The Poetry of Karen Houseknecht's Science

Pioneering students of UNE’s inaugural pharmacy class were going where no students had gone before: pursuing a doctoral degree in pharmacy in northern New England. Brick by brick, UNE built the college’s future home and in the fall of 2009, the state of-the-art facility opened as the first in Maine devoted entirely to pharmacy academic studies and research.

Even more deliberately, the university chose faculty who would intelligently and enthusiastically blaze this new trail and inspire students to be the best in their profession. Karen Houseknecht craved this new venture as an entrepreneur who enjoys working with collaborative teams creating new programs and opportunities.

She had done just that as a member of a leading drug discovery team creating new medicines; as part of a corporate science sector she helped build a new business unit from scratch; and she created a novel collaboration between Yale University and Pfizer Global Research & Development for a visiting professors program. Along the way, Karen has also advocated for educational and career opportunities for women and girls.

As the first person in her family to go to college, Houseknecht  started by earning her bachelor’s degree at Virginia Tech, and from there received her master’s from University of Georgia. After she obtained her Ph.D. from Cornell University in 1994, she accepted a position as a research fellow at the Harvard Medical School in the Department of Endocrinology and Metabolism at Beth Israel Hospital in Boston.

Houseknecht is passionate about research that can positively impact the lives of people, and working with interdisciplinary teams to ensure that people are prescribed medications that make them better.

Needless to say, Houseknecht arrived at UNE accomplished in many ways. She had chosen the field of science as a ticket to explore the world, and her professional and academic pursuits brought her around the globe. But her interest in the humanities has brought her farther than she could have imagined.

A poetry writing retreat in southern Spain in 2012 led to an opportunity the next summer to help escort the first group of UNE pharmacy students from one of the youngest pharmacy schools in the U.S. to the University of Granada, one of the oldest and most prestigious in Europe.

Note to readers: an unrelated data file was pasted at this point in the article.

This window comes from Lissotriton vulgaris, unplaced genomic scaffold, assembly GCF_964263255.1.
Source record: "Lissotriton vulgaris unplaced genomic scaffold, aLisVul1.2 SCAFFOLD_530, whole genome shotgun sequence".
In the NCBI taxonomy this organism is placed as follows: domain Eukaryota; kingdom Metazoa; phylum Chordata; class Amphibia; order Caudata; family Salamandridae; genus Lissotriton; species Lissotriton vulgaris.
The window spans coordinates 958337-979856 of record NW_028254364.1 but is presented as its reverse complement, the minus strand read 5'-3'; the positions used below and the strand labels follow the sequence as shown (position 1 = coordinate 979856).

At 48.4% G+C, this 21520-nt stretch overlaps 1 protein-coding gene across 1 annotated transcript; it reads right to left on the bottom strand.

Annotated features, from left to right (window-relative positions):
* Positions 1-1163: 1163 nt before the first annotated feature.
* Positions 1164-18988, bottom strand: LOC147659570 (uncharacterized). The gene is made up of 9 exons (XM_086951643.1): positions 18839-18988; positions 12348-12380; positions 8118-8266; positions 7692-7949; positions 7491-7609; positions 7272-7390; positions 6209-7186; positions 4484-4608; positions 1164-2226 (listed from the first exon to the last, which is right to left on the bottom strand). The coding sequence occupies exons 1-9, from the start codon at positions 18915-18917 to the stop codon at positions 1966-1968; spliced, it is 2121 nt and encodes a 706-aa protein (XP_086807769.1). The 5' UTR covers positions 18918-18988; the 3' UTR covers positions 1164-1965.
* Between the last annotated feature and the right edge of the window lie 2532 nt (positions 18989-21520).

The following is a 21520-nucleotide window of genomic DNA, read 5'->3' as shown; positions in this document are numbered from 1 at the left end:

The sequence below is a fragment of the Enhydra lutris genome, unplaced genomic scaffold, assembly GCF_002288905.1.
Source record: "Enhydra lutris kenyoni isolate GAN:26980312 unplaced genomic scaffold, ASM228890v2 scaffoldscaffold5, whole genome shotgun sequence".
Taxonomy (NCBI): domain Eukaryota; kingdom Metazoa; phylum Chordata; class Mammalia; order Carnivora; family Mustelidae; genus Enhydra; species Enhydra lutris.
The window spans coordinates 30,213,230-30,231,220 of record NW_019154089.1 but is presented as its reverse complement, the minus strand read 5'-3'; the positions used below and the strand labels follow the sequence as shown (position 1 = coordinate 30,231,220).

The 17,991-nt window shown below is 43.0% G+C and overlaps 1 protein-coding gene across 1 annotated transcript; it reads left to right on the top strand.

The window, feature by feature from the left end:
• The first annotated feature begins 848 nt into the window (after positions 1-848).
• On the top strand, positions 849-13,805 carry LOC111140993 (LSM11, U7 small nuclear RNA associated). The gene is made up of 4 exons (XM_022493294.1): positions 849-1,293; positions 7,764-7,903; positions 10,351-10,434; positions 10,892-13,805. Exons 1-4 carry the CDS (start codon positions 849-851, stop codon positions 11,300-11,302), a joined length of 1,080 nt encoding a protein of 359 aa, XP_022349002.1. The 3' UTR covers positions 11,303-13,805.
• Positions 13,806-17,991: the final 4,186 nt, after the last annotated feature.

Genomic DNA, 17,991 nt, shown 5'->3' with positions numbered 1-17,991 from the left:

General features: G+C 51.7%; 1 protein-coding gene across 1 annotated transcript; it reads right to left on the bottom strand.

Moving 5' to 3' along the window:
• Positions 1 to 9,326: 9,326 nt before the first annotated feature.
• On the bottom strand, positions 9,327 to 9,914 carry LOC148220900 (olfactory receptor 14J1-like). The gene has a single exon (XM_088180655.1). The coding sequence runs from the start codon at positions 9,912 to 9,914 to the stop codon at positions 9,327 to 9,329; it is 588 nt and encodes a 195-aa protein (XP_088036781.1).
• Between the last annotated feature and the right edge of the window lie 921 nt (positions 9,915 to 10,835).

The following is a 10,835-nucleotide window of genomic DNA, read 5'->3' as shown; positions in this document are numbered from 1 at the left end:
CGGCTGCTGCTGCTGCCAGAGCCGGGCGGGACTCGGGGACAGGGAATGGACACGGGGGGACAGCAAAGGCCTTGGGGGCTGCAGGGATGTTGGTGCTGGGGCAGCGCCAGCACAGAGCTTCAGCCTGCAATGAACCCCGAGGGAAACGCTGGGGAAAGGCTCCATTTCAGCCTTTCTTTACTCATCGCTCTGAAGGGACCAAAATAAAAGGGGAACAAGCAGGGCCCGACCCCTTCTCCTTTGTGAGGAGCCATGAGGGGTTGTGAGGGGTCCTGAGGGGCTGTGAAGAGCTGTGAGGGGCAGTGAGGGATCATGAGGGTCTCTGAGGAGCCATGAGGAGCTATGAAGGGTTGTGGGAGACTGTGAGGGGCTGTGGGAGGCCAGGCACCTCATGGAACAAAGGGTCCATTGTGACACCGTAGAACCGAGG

To build on the rich experiences that the students gaining living with Spanish families and shadowing Spanish health care providers, Houseknecht looked for ways to enable them to integrate these experiences into their own lives as future U.S. health care providers. An example was to invite the students to join her one evening at the family home of early 20th century Spanish poet Federico García Lorca. As part of their studies, the eight fourth-year pharmacy students were immersed in a two-week course on Spanish language and culture, so she asked them to read aloud and interpret Spanish poems.

Other than taking the Pharm.D. students out of their comfort zone, the exercise helped them to appreciate the poems as they were written. She knows that many of her students in this global economy will have the opportunity to practice health care in a foreign land, as well as interact with patients from a myriad of cultures back home in the U.S. She doesn’t want their experiences to get lost in translation.

Much as the poet Lorca maintained the importance of living close to the natural world, praising his upbringing in the country, Houseknecht’s life began in rural Virginia and she chose Maine’s small town feel and access to nature as the right place to raise her son and daughter. Her home is located in the same neighborhood as UNE’s Portland campus, and the close proximity of home and office help her to balance the demands of her daily life.

UNE’s College of Pharmacy is located along Portland’s academic Main Street where neighborhood children can receive their education, from pre-school through college. If they’re fortunate to someday have a professor like Houseknecht, they will learn they can go anywhere from here.